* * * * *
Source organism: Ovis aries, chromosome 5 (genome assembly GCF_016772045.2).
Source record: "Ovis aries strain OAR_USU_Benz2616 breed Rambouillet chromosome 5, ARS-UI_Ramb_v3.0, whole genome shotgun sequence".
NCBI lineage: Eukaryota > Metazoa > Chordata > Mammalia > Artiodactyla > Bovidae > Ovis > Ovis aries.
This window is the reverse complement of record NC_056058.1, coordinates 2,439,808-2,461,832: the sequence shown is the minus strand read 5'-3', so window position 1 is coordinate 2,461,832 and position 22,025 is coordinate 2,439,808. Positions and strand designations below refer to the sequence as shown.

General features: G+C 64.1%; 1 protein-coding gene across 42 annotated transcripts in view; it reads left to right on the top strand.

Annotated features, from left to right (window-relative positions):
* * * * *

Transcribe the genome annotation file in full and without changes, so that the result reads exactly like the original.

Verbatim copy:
Source organism: Ovis aries, chromosome 5 (genome assembly GCF_016772045.2).
Source record: "Ovis aries strain OAR_USU_Benz2616 breed Rambouillet chromosome 5, ARS-UI_Ramb_v3.0, whole genome shotgun sequence".
NCBI lineage: Eukaryota > Metazoa > Chordata > Mammalia > Artiodactyla > Bovidae > Ovis > Ovis aries.
This window is the reverse complement of record NC_056058.1, coordinates 2,439,808-2,461,832: the sequence shown is the minus strand read 5'-3', so window position 1 is coordinate 2,461,832 and position 22,025 is coordinate 2,439,808. Positions and strand designations below refer to the sequence as shown.

General features: G+C 64.1%; 1 protein-coding gene across 42 annotated transcripts in view; it reads left to right on the top strand.

Annotated features, from left to right (window-relative positions):